Posts Tagged ‘ARMCO Steel’

Getting a Steel Mill Tour

March 13, 2022

Charlie Wilson and I were in ARMCO Steel’s plant in Middletown, Ohio, on Dec. 28, 1972. We were given a tour where I was able to photograph the E133, a Lima switcher. ARMCO is an acronym for American Rolling Mill Company. The Middletown facility had closed by 1985.

Photograph by Robert Farkas

Steam Saturday: N&W Derelict Steamer Managed to Escape to a Museum

September 11, 2021

Back in late December 1972, a derelict steam locomotive was sitting at the Armco Steel plant in Middletown, Ohio, where it had once worked as a stationary boiler. All signs pointed toward the steamer heading for a scrap yard.

That rough looking steamer was Norfolk & Western Y3a No. 2050, a 2-8-8-2 Alco built in 1923.

It was built to a USRA standard design for heavy drag freight service in the Virginia and West Virginia mountains.

It worked for the N&W between 1923 and 1959 before winding up at Armco, which owned it until 1976 when it was donated to the Illinois Railway Museum.

IRM cosmetically restored the 2050, which the IRM website notes is just one of two 2-8-8-2 mallets still in existence.

Although no longer operational, the 2050 still can be enjoyed at the museum.

The 2050 escaped the scrapper’s torch which goes to show that you never know how a locomotive you are capturing on film or megapixels today might turn out down the road.

To view a photograph of the 2050 as it appears today at IRM, visit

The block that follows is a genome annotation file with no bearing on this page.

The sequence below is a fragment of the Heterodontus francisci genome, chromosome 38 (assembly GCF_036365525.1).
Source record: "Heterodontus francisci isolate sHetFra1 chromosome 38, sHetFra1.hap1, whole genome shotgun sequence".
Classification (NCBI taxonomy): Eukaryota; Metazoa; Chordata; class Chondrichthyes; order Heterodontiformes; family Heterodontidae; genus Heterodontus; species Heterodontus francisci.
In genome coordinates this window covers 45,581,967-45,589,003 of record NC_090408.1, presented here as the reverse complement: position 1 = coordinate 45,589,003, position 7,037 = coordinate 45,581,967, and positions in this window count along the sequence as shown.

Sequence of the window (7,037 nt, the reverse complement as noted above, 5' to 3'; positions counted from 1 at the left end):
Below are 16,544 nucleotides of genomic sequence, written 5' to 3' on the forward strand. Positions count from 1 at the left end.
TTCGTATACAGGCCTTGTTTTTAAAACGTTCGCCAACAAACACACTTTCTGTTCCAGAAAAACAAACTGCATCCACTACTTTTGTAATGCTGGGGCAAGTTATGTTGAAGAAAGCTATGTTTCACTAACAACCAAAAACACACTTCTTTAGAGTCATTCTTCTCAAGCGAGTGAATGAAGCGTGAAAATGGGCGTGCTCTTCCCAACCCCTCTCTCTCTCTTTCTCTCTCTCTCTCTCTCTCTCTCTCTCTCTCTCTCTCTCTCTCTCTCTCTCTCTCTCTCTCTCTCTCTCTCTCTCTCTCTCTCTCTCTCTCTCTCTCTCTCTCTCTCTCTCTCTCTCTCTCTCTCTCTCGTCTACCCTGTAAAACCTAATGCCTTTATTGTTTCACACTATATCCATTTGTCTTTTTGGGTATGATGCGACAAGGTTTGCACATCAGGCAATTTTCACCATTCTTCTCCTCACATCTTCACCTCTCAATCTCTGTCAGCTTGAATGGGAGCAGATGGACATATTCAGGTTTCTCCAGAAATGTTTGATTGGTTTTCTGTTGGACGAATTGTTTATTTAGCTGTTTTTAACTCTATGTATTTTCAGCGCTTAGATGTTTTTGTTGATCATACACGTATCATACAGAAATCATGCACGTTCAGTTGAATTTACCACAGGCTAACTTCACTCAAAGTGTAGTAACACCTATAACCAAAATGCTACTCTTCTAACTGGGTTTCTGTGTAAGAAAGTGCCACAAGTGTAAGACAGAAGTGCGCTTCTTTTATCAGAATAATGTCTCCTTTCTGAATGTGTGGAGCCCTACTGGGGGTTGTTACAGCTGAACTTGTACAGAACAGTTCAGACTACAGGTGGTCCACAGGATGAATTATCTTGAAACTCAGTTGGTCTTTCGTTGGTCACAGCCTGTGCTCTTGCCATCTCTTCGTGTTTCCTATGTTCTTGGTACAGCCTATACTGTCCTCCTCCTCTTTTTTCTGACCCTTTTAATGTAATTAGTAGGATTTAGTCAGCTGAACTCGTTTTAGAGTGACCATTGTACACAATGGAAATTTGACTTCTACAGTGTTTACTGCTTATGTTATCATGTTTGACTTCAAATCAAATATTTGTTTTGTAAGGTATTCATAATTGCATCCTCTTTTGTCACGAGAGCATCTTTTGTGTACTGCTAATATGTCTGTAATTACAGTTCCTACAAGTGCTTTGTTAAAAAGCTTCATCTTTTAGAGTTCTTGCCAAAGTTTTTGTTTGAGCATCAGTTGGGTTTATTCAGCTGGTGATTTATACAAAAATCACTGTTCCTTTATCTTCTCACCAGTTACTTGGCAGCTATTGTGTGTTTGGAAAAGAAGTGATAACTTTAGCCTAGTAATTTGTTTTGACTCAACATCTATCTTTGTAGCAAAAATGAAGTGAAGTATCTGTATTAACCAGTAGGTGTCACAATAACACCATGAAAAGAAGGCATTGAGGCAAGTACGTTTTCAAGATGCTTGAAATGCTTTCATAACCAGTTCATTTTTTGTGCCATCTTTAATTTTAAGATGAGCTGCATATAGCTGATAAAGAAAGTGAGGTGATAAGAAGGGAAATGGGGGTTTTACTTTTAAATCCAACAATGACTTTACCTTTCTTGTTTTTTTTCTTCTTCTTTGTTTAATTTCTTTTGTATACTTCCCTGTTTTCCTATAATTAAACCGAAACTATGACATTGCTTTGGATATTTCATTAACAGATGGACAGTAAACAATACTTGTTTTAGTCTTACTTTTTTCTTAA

To see an image of the front of the locomotive visit

Photograph by Robert Farkas

Indiana Tourist RR Seeks to Restore Lima Switcher

August 9, 2019

An Indiana tourist railroad is raising money to restore a Lima diesel switcher.

The Whitewater Valley Railroad plans a mechanical and cosmetic restoration of former ARMCO Steel No. 709, which is one of just four surviving Lima diesels and the only 1,000-horsepower model left.

Best known for building steam locomotives, Lima built 174 diesels.

No. 709 has been at the Whitewater Valley since 1989 and operated for one year before being sidelined by leaking radiators.

Thieves later removed the copper wiring to its trucks.

Whitewater Valley has three Lima diesels, including the only known operational one, former Cincinnati Union Terminal No. 25.

One estimate of the cost of restoring No. 709 is that it will take between $4,000 and $5,000 for body work, lettering, and painting.

Built in March 1950, No. 709 worked at ARMCO plants in Hamilton and Middletown, Ohio, until the mid-1980s.

Whitewater Valley volunteer and former ARMCO employee Jerry Feicht persuaded the company to donate No. 709 to the Whitewater Valley.